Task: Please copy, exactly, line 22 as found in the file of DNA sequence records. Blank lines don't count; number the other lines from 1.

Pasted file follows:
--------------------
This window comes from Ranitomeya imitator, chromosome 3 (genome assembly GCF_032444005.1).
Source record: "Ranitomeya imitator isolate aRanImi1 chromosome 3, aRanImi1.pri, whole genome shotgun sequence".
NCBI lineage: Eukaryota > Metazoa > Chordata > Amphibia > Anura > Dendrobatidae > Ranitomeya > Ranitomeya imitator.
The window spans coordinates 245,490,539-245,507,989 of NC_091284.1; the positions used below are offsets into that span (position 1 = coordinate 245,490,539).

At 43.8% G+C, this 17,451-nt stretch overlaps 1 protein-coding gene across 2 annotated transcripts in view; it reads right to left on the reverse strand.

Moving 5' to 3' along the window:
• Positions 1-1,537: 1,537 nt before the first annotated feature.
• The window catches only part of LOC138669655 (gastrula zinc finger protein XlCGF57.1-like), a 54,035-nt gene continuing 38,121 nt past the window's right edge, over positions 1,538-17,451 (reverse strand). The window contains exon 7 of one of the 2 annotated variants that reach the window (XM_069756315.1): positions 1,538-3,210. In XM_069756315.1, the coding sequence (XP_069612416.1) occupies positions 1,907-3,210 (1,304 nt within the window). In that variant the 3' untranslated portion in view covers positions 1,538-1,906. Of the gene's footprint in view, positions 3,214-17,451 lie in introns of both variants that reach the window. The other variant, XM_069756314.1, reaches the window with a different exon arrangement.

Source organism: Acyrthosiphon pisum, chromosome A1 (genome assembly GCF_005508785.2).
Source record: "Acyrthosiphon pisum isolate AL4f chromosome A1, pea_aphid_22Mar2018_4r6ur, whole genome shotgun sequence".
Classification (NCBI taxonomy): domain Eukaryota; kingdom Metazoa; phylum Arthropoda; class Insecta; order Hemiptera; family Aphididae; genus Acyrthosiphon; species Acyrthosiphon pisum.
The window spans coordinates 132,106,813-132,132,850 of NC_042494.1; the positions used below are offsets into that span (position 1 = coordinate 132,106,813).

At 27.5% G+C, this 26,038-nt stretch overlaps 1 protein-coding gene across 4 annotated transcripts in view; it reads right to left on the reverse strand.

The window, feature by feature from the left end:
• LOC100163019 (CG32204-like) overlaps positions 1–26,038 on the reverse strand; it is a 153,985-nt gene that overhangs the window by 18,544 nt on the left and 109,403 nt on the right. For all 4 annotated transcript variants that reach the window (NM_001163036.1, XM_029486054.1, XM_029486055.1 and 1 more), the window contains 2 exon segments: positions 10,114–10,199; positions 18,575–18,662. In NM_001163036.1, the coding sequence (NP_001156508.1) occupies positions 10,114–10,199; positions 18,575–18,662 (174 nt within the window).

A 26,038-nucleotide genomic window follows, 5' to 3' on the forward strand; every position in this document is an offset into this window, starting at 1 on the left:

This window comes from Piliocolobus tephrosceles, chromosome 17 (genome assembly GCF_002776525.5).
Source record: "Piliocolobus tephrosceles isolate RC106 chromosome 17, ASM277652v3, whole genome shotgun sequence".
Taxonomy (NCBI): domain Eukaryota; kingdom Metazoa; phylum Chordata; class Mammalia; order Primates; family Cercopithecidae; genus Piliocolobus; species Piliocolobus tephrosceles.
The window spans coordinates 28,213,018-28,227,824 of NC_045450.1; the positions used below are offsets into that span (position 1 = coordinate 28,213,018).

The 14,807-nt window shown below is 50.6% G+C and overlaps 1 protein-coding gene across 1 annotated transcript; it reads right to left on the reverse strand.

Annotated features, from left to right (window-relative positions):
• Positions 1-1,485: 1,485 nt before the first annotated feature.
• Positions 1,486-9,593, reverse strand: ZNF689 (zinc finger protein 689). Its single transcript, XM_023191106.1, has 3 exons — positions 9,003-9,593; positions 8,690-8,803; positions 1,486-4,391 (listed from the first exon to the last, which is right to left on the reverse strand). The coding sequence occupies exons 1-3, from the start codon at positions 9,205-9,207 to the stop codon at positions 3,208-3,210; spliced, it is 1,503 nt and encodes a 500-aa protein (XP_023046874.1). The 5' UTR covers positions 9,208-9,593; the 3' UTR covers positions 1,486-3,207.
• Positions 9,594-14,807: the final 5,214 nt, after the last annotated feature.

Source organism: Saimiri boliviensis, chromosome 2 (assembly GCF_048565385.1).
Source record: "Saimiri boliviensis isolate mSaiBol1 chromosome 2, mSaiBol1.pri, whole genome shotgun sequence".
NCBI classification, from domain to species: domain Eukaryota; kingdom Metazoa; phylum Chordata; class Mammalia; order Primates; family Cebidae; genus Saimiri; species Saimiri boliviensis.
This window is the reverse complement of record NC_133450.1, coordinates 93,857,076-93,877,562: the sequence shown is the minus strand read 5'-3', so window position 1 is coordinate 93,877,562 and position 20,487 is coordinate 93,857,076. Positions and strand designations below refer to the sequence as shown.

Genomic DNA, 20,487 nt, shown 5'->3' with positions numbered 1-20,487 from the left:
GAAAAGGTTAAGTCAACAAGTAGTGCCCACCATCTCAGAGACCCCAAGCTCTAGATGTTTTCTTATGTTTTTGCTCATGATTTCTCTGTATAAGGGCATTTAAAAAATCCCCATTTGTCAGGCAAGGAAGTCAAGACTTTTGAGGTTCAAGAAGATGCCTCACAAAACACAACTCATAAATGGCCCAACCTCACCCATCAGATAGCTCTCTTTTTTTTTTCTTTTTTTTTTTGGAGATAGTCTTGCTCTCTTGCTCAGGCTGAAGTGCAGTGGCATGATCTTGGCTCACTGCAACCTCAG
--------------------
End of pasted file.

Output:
Annotated features, from left to right (window-relative positions):